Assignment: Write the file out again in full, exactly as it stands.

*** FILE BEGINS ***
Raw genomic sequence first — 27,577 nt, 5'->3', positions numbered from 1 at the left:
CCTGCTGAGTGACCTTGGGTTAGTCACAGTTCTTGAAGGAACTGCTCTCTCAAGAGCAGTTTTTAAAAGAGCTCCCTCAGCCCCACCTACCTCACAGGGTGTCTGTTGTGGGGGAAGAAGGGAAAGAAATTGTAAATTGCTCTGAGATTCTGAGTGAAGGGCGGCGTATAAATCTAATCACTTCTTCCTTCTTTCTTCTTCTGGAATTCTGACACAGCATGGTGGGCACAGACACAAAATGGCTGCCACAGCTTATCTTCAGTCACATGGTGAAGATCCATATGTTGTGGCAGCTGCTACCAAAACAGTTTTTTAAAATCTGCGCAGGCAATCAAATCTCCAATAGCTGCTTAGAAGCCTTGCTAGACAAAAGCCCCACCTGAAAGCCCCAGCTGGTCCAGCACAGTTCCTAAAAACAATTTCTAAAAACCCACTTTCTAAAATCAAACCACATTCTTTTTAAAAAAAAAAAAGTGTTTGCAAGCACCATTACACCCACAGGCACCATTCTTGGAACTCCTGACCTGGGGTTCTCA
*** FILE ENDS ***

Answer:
Raw genomic sequence first — 27,577 nt, 5'->3', positions numbered from 1 at the left:
CCTGCTGAGTGACCTTGGGTTAGTCACAGTTCTTGAAGGAACTGCTCTCTCAAGAGCAGTTTTTAAAAGAGCTCCCTCAGCCCCACCTACCTCACAGGGTGTCTGTTGTGGGGGAAGAAGGGAAAGAAATTGTAAATTGCTCTGAGATTCTGAGTGAAGGGCGGCGTATAAATCTAATCACTTCTTCCTTCTTTCTTCTTCTGGAATTCTGACACAGCATGGTGGGCACAGACACAAAATGGCTGCCACAGCTTATCTTCAGTCACATGGTGAAGATCCATATGTTGTGGCAGCTGCTACCAAAACAGTTTTTTAAAATCTGCGCAGGCAATCAAATCTCCAATAGCTGCTTAGAAGCCTTGCTAGACAAAAGCCCCACCTGAAAGCCCCAGCTGGTCCAGCACAGTTCCTAAAAACAATTTCTAAAAACCCACTTTCTAAAATCAAACCACATTCTTTTTAAAAAAAAAAAAGTGTTTGCAAGCACCATTACACCCACAGGCACCATTCTTGGAACTCCTGACCTGGGGTTCTCA